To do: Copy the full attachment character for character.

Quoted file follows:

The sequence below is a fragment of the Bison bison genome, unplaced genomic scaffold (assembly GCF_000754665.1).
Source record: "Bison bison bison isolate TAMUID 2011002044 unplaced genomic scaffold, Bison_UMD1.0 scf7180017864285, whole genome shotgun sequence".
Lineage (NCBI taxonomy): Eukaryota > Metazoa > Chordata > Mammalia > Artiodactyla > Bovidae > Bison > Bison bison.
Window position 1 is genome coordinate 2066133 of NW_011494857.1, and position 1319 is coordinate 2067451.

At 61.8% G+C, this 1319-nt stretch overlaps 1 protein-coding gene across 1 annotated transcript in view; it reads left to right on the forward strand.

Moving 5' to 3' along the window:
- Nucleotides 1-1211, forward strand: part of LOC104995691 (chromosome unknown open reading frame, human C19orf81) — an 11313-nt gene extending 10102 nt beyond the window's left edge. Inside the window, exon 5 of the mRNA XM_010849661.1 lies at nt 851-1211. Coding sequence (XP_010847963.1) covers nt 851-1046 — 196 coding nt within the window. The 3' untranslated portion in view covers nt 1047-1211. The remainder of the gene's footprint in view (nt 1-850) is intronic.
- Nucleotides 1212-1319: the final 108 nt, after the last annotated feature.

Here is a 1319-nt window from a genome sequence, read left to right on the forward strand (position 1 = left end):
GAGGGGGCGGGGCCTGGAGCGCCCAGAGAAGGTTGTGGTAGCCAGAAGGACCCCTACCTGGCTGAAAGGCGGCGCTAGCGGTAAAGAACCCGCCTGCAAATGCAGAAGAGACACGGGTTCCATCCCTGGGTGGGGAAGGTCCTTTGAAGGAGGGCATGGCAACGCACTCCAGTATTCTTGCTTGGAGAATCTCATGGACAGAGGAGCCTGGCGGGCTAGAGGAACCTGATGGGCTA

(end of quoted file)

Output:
The sequence below is a fragment of the Bison bison genome, unplaced genomic scaffold (assembly GCF_000754665.1).
Source record: "Bison bison bison isolate TAMUID 2011002044 unplaced genomic scaffold, Bison_UMD1.0 scf7180017864285, whole genome shotgun sequence".
Lineage (NCBI taxonomy): Eukaryota > Metazoa > Chordata > Mammalia > Artiodactyla > Bovidae > Bison > Bison bison.
Window position 1 is genome coordinate 2066133 of NW_011494857.1, and position 1319 is coordinate 2067451.

At 61.8% G+C, this 1319-nt stretch overlaps 1 protein-coding gene across 1 annotated transcript in view; it reads left to right on the forward strand.

Moving 5' to 3' along the window:
- Nucleotides 1-1211, forward strand: part of LOC104995691 (chromosome unknown open reading frame, human C19orf81) — an 11313-nt gene extending 10102 nt beyond the window's left edge. Inside the window, exon 5 of the mRNA XM_010849661.1 lies at nt 851-1211. Coding sequence (XP_010847963.1) covers nt 851-1046 — 196 coding nt within the window. The 3' untranslated portion in view covers nt 1047-1211. The remainder of the gene's footprint in view (nt 1-850) is intronic.
- Nucleotides 1212-1319: the final 108 nt, after the last annotated feature.

Here is a 1319-nt window from a genome sequence, read left to right on the forward strand (position 1 = left end):
GAGGGGGCGGGGCCTGGAGCGCCCAGAGAAGGTTGTGGTAGCCAGAAGGACCCCTACCTGGCTGAAAGGCGGCGCTAGCGGTAAAGAACCCGCCTGCAAATGCAGAAGAGACACGGGTTCCATCCCTGGGTGGGGAAGGTCCTTTGAAGGAGGGCATGGCAACGCACTCCAGTATTCTTGCTTGGAGAATCTCATGGACAGAGGAGCCTGGCGGGCTAGAGGAACCTGATGGGCTA